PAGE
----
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: The blast zone north of the volcano still looks very desolate, especially south of Johnston Ridge.
Fallen trees remain all over the hillsides many miles from the crater, bearing mute testimony to the power of the eruption that flattened virgin forest in seconds.
This is an eyewitness report of ecological renewal at the volcano that erupted 32 years ago. The event, advertised on Do Not Be Deceived.org, was organized with help from members of the Design Science Association of Portland and 7 Wonders Museum on highway 504 west of Mt. : The volcano is very stark, with most of the surroundings still highly impacted by the eruption 32 years ago.
This past Saturday, August 4, a group of about 60 people hiked the Johnston Ridge trail to view Mt. Two deep gorges, Loowit Canyon, headed with a large waterfall, and Step Canyon, 600 feet deep, descend from the crater and flow into the North Fork of the Toutle River. In the vast landslide debris field below the crater, the “Little Grand Canyon” becomes visible after about 1.5 miles on the trail.
About 35% of the logs remain, mostly douglas fir that could float for decades more.
Snowmelt over the post-eruption years caused rapid rise in lake levels that threatened another catastrophic dam breach down the North Toutle drainage, so engineers carved a tunnel over a mile long to divert the excess water down Coldwater Canyon.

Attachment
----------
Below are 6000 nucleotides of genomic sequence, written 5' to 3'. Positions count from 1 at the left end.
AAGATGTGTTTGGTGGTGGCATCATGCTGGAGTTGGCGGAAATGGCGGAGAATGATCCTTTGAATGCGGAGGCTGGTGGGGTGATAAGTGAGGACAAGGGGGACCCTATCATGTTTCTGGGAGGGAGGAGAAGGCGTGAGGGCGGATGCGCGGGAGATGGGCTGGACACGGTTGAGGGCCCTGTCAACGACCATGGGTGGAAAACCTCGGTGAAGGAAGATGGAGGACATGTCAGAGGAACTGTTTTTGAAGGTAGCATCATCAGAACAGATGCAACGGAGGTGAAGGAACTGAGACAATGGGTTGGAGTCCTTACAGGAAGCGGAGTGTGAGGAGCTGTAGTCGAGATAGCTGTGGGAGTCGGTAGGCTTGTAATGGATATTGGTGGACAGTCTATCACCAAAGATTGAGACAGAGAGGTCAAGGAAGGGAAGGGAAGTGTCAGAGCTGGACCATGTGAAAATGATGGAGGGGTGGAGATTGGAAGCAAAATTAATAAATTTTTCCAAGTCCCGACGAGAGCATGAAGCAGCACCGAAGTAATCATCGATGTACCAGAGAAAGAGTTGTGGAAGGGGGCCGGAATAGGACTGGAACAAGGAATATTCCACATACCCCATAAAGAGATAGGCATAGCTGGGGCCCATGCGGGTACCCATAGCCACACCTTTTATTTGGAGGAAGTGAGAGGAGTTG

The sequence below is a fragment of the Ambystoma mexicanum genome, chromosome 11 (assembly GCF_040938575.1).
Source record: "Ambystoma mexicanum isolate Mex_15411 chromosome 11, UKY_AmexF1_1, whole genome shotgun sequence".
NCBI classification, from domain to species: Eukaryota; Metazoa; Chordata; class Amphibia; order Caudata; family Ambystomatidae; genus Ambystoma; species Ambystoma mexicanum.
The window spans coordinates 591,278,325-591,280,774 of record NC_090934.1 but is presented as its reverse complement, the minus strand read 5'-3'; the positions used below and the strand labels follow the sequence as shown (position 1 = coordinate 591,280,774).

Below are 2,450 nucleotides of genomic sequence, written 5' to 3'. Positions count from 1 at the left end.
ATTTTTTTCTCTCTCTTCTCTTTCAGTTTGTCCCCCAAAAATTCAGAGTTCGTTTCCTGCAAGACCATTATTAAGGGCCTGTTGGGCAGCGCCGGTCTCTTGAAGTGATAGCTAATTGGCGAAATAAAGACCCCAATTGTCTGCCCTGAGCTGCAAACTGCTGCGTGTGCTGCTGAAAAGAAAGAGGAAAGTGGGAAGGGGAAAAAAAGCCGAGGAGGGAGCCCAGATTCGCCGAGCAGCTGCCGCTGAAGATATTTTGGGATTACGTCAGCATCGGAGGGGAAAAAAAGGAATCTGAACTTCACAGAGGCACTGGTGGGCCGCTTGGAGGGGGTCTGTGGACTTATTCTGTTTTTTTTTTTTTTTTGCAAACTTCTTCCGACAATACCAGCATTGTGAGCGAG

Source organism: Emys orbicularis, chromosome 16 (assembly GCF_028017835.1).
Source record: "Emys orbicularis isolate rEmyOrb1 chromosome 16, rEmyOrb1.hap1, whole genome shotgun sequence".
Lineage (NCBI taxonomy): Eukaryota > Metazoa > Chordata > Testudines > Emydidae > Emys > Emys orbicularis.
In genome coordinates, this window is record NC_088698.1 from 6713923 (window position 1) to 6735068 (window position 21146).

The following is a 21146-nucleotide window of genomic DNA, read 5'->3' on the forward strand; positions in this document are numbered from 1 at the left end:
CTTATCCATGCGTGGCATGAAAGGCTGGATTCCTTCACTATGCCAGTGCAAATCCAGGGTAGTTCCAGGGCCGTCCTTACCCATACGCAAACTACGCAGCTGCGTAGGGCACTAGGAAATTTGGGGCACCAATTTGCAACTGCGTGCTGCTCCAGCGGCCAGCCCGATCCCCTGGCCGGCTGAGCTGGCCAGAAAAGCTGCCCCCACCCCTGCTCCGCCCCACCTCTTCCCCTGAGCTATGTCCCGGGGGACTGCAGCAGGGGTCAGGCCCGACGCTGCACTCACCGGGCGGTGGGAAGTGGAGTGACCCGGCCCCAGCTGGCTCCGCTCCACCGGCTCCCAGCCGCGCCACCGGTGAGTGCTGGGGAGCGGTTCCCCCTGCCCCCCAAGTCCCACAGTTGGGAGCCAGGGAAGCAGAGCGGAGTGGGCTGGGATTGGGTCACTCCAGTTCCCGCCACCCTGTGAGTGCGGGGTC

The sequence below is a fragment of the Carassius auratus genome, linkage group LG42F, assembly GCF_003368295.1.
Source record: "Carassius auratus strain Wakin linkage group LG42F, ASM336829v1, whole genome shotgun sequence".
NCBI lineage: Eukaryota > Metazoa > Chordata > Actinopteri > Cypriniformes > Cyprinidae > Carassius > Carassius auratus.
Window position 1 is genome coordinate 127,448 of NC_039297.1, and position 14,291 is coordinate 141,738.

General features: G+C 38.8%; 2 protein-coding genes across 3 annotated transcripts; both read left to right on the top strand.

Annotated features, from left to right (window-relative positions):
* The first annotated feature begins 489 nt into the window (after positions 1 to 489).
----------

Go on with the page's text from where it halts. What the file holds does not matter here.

So covered was the lake with logs and pumice from the blast, early reports claimed Spirit Lake had been obliterated entirely.
Our guides told us that in places where we were walking along the ridge and in the valley, we would have been in the sky before the eruption, looking down on the tops of old-growth forest. Textbooks on geology and ecology had to be rewritten because of the events that followed that fateful morning (for example, see Science Daily article today). Austin’s work is proof against the accusation that creationists only criticize evolution without offering original research.
Ecologists were surprised at how quickly the lake rebounded, however. Trout were probably illegally reintroduced by a tourist, since it is questionable they could have found their way in naturally.
They are doing well, after subsiding from record growth rates when first introduced into the uncompetitive environment.
The volume of material lost to the once-conical volcano is very striking, even as seen from airliners leaving Portland; it’s like the mountain was sliced horizontally, with a huge gash on the north side where the lateral eruption unleashed its energy. To the contrary, his work, unfettered by Lyellian presuppositions, has been generally well received and has influenced secular geologists to reconsider the role of rapid catastrophic change.
The evidence he uncovered and published is second to none.
Truman and the others are fossilizing under tons of sediments.